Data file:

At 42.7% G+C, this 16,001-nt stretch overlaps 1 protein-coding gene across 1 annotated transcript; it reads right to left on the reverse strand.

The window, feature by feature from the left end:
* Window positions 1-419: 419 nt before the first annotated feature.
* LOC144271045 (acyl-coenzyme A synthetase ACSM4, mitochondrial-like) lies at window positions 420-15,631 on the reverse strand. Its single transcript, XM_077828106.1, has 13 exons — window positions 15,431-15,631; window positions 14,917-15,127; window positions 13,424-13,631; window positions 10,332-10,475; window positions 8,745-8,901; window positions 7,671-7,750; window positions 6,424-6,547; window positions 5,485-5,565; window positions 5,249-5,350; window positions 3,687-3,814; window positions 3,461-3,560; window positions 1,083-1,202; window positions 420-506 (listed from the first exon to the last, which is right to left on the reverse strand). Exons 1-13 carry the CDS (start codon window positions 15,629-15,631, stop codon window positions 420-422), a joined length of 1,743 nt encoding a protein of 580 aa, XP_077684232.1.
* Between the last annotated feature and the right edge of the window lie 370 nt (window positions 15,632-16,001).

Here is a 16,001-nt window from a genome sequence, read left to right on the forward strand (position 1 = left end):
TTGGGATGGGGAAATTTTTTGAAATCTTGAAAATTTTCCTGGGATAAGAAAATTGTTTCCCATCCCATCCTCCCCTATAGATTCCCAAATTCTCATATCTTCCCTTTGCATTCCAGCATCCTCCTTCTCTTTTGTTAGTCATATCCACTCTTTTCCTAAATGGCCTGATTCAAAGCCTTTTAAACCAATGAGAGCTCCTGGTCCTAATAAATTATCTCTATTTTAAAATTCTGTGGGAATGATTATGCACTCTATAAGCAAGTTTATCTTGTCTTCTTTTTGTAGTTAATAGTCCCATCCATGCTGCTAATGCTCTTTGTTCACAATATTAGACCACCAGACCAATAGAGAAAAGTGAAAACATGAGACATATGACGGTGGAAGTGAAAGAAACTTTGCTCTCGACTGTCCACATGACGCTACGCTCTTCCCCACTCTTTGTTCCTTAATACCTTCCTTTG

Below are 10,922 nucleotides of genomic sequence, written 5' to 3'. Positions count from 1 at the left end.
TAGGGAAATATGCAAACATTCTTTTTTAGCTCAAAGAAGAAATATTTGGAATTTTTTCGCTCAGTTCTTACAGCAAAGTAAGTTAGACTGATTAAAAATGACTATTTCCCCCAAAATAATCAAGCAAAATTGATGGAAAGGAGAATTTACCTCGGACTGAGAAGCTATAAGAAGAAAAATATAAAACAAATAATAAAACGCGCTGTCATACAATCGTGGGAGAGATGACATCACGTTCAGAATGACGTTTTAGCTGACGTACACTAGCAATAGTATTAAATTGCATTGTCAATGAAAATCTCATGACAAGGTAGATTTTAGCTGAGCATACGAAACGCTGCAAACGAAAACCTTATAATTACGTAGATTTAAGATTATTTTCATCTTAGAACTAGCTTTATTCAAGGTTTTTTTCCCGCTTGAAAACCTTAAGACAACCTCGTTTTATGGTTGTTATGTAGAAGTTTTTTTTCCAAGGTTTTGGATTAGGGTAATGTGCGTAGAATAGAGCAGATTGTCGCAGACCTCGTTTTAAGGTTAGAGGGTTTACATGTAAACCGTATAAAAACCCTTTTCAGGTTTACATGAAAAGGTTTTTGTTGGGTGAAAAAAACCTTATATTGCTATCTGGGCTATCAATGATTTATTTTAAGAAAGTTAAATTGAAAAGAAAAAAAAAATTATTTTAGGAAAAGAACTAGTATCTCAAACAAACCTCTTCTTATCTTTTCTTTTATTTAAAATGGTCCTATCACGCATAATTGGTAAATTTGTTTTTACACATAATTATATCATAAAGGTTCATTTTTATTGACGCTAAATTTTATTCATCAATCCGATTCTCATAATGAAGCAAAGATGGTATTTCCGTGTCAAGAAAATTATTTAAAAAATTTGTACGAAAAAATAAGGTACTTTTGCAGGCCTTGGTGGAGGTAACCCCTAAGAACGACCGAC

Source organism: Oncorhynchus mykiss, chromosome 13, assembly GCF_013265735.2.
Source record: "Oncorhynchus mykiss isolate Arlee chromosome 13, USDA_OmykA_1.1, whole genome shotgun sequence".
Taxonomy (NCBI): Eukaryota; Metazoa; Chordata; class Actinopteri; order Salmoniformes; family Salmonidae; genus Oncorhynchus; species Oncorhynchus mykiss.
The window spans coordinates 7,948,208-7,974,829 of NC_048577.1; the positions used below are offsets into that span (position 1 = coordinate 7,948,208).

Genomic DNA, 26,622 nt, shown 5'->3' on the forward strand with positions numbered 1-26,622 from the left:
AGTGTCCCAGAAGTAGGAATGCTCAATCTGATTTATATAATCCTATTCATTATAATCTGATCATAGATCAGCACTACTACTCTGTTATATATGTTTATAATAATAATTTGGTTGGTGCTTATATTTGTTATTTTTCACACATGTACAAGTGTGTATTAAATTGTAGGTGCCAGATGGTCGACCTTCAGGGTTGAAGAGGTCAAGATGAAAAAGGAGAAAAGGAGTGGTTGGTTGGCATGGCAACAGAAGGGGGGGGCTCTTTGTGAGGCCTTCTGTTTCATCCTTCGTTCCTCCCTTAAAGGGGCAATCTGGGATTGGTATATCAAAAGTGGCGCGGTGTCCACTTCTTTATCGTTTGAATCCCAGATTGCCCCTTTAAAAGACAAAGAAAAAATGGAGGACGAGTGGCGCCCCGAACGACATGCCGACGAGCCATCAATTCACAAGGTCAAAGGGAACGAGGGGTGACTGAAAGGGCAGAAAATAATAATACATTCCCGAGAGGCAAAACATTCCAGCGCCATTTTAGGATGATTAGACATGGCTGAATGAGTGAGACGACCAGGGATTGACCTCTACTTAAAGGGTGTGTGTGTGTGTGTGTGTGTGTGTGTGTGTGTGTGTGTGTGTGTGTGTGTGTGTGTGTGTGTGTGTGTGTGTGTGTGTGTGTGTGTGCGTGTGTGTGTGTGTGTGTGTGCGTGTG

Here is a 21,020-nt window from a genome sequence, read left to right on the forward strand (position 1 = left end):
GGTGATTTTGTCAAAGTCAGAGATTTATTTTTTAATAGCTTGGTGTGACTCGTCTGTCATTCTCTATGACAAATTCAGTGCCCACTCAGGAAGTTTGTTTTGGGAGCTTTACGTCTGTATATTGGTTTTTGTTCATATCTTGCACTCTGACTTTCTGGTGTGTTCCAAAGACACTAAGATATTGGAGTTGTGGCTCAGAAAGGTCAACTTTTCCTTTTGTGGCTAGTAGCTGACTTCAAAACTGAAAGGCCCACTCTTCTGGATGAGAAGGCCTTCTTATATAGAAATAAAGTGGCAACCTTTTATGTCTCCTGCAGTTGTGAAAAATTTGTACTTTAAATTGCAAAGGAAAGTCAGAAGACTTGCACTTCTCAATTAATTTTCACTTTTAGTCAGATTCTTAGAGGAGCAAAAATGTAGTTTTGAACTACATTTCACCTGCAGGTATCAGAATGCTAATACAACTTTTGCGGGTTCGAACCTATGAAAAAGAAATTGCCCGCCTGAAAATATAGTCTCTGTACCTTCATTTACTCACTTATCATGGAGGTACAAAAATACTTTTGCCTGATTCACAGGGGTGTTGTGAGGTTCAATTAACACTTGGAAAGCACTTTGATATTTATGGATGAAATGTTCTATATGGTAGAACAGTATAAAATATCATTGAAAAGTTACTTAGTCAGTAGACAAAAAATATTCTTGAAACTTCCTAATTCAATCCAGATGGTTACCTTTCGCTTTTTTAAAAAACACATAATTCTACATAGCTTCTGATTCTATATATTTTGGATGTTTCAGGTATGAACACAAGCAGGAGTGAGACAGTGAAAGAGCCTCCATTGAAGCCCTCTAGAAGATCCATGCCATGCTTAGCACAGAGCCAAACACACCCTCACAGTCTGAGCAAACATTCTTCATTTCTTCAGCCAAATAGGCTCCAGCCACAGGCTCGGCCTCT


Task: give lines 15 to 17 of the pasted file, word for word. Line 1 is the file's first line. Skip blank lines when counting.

AGTGTCCCAGAAGTAGGAATGCTCAATCTGATTTATATAATCCTATTCATTATAATCTGATCATAGATCAGCACTACTACTCTGTTATATATGTTTATAATAATAATTTGGTTGGTGCTTATATTTGTTATTTTTCACACATGTACAAGTGTGTATTAAATTGTAGGTGCCAGATGGTCGACCTTCAGGGTTGAAGAGGTCAAGATGAAAAAGGAGAAAAGGAGTGGTTGGTTGGCATGGCAACAGAAGGGGGGGGCTCTTTGTGAGGCCTTCTGTTTCATCCTTCGTTCCTCCCTTAAAGGGGCAATCTGGGATTGGTATATCAAAAGTGGCGCGGTGTCCACTTCTTTATCGTTTGAATCCCAGATTGCCCCTTTAAAAGACAAAGAAAAAATGGAGGACGAGTGGCGCCCCGAACGACATGCCGACGAGCCATCAATTCACAAGGTCAAAGGGAACGAGGGGTGACTGAAAGGGCAGAAAATAATAATACATTCCCGAGAGGCAAAACATTCCAGCGCCATTTTAGGATGATTAGACATGGCTGAATGAGTGAGACGACCAGGGATTGACCTCTACTTAAAGGGTGTGTGTGTGTGTGTGTGTGTGTGTGTGTGTGTGTGTGTGTGTGTGTGTGTGTGTGTGTGTGTGTGTGTGTGTGTGTGTGTGTGTGTGCGTGTGTGTGTGTGTGTGTGTGCGTGTG

Here is a 21,020-nt window from a genome sequence, read left to right on the forward strand (position 1 = left end):
GGTGATTTTGTCAAAGTCAGAGATTTATTTTTTAATAGCTTGGTGTGACTCGTCTGTCATTCTCTATGACAAATTCAGTGCCCACTCAGGAAGTTTGTTTTGGGAGCTTTACGTCTGTATATTGGTTTTTGTTCATATCTTGCACTCTGACTTTCTGGTGTGTTCCAAAGACACTAAGATATTGGAGTTGTGGCTCAGAAAGGTCAACTTTTCCTTTTGTGGCTAGTAGCTGACTTCAAAACTGAAAGGCCCACTCTTCTGGATGAGAAGGCCTTCTTATATAGAAATAAAGTGGCAACCTTTTATGTCTCCTGCAGTTGTGAAAAATTTGTACTTTAAATTGCAAAGGAAAGTCAGAAGACTTGCACTTCTCAATTAATTTTCACTTTTAGTCAGATTCTTAGAGGAGCAAAAATGTAGTTTTGAACTACATTTCACCTGCAGGTATCAGAATGCTAATACAACTTTTGCGGGTTCGAACCTATGAAAAAGAAATTGCCCGCCTGAAAATATAGTCTCTGTACCTTCATTTACTCACTTATCATGGAGGTACAAAAATACTTTTGCCTGATTCACAGGGGTGTTGTGAGGTTCAATTAACACTTGGAAAGCACTTTGATATTTATGGATGAAATGTTCTATATGGTAGAACAGTATAAAATATCATTGAAAAGTTACTTAGTCAGTAGACAAAAAATATTCTTGAAACTTCCTAATTCAATCCAGATGGTTACCTTTCGCTTTTTTAAAAAACACATAATTCTACATAGCTTCTGATTCTATATATTTTGGATGTTTCAGGTATGAACACAAGCAGGAGTGAGACAGTGAAAGAGCCTCCATTGAAGCCCTCTAGAAGATCCATGCCATGCTTAGCACAGAGCCAAACACACCCTCACAGTCTGAGCAAACATTCTTCATTTCTTCAGCCAAATAGGCTCCAGCCACAGGCTCGGCCTCT